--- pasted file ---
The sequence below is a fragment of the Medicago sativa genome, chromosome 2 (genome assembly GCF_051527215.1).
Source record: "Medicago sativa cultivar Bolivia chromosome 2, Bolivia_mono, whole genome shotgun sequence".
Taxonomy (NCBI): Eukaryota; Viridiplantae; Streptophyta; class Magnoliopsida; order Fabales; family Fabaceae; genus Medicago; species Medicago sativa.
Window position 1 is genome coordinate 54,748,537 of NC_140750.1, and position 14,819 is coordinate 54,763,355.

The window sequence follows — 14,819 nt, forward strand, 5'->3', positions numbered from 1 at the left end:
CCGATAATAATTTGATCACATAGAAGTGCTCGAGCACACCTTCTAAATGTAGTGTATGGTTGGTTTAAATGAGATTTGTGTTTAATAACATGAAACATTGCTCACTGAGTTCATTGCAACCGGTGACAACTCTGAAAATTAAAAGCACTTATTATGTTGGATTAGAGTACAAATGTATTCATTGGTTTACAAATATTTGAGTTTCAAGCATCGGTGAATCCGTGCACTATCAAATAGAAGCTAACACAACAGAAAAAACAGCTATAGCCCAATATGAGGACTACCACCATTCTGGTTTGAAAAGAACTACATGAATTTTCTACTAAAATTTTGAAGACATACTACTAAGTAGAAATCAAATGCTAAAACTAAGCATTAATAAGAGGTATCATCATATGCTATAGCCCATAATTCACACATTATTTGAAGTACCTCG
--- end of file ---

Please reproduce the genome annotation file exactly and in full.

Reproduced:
The sequence below is a fragment of the Medicago sativa genome, chromosome 2 (genome assembly GCF_051527215.1).
Source record: "Medicago sativa cultivar Bolivia chromosome 2, Bolivia_mono, whole genome shotgun sequence".
Taxonomy (NCBI): Eukaryota; Viridiplantae; Streptophyta; class Magnoliopsida; order Fabales; family Fabaceae; genus Medicago; species Medicago sativa.
Window position 1 is genome coordinate 54,748,537 of NC_140750.1, and position 14,819 is coordinate 54,763,355.

The window sequence follows — 14,819 nt, forward strand, 5'->3', positions numbered from 1 at the left end:
CCGATAATAATTTGATCACATAGAAGTGCTCGAGCACACCTTCTAAATGTAGTGTATGGTTGGTTTAAATGAGATTTGTGTTTAATAACATGAAACATTGCTCACTGAGTTCATTGCAACCGGTGACAACTCTGAAAATTAAAAGCACTTATTATGTTGGATTAGAGTACAAATGTATTCATTGGTTTACAAATATTTGAGTTTCAAGCATCGGTGAATCCGTGCACTATCAAATAGAAGCTAACACAACAGAAAAAACAGCTATAGCCCAATATGAGGACTACCACCATTCTGGTTTGAAAAGAACTACATGAATTTTCTACTAAAATTTTGAAGACATACTACTAAGTAGAAATCAAATGCTAAAACTAAGCATTAATAAGAGGTATCATCATATGCTATAGCCCATAATTCACACATTATTTGAAGTACCTCG